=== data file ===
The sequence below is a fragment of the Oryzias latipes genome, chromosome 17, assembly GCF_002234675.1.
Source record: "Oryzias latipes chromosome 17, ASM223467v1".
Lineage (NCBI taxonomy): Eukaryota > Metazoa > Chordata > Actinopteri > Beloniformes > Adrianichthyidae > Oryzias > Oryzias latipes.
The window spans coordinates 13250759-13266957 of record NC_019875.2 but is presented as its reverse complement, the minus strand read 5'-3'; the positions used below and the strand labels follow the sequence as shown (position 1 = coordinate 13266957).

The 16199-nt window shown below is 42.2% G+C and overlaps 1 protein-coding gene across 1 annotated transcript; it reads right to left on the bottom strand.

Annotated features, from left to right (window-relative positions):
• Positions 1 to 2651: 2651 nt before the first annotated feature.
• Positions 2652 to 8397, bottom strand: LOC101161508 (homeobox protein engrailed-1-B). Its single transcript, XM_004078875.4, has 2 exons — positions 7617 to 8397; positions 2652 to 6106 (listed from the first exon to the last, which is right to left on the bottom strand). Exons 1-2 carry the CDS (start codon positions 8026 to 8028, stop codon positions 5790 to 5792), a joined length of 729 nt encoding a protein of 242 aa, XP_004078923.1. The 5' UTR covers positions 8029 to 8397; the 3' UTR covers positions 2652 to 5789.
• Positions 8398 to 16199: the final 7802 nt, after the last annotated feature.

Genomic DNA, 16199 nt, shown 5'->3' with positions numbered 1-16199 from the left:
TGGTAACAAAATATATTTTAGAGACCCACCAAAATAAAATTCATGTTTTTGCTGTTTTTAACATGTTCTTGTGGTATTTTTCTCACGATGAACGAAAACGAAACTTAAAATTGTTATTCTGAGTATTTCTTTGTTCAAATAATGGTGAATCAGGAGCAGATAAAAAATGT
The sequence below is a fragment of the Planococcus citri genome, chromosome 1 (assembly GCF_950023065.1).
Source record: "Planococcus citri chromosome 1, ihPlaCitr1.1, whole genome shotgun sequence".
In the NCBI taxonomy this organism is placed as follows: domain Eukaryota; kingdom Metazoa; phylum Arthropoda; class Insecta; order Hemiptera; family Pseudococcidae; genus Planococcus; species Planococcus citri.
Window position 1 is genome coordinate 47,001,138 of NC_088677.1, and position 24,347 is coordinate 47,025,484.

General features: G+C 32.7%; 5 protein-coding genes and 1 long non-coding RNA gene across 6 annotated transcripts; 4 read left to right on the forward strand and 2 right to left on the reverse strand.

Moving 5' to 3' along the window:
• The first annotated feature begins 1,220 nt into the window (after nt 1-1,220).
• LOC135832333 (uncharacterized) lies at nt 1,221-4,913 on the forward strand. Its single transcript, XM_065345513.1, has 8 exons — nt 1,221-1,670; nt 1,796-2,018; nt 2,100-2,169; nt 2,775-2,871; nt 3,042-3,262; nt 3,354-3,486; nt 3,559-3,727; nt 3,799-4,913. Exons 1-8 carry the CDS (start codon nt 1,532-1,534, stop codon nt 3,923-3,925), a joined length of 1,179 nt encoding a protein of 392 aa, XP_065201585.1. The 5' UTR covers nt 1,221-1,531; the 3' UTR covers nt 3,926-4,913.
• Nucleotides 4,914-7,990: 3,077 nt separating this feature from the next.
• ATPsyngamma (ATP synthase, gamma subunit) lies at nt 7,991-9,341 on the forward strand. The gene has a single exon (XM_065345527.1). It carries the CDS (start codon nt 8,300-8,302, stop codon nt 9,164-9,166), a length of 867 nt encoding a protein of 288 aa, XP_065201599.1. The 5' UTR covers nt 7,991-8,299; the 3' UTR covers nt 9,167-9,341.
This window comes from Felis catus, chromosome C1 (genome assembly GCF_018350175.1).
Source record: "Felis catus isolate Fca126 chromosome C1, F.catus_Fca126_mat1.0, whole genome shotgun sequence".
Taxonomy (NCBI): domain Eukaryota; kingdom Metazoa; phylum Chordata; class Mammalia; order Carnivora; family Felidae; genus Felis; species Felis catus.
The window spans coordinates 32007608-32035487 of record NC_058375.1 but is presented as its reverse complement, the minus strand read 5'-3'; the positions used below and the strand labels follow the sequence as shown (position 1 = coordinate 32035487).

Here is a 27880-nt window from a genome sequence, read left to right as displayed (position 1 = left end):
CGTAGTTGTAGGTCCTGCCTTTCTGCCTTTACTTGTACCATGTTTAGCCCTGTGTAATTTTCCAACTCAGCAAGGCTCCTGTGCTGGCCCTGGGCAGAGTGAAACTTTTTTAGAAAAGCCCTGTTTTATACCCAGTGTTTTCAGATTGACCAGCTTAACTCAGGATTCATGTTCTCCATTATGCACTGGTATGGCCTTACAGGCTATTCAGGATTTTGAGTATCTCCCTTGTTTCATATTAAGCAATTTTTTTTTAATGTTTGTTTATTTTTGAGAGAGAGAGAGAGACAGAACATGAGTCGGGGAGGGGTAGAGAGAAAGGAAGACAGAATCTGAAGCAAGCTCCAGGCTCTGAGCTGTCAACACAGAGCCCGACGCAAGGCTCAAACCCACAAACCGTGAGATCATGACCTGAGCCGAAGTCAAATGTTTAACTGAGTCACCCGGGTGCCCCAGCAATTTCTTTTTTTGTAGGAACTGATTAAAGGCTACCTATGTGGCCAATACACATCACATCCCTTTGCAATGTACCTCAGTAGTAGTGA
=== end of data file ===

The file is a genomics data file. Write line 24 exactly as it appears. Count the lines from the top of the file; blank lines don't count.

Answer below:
Taxonomy (NCBI): domain Eukaryota; kingdom Metazoa; phylum Chordata; class Mammalia; order Carnivora; family Felidae; genus Felis; species Felis catus.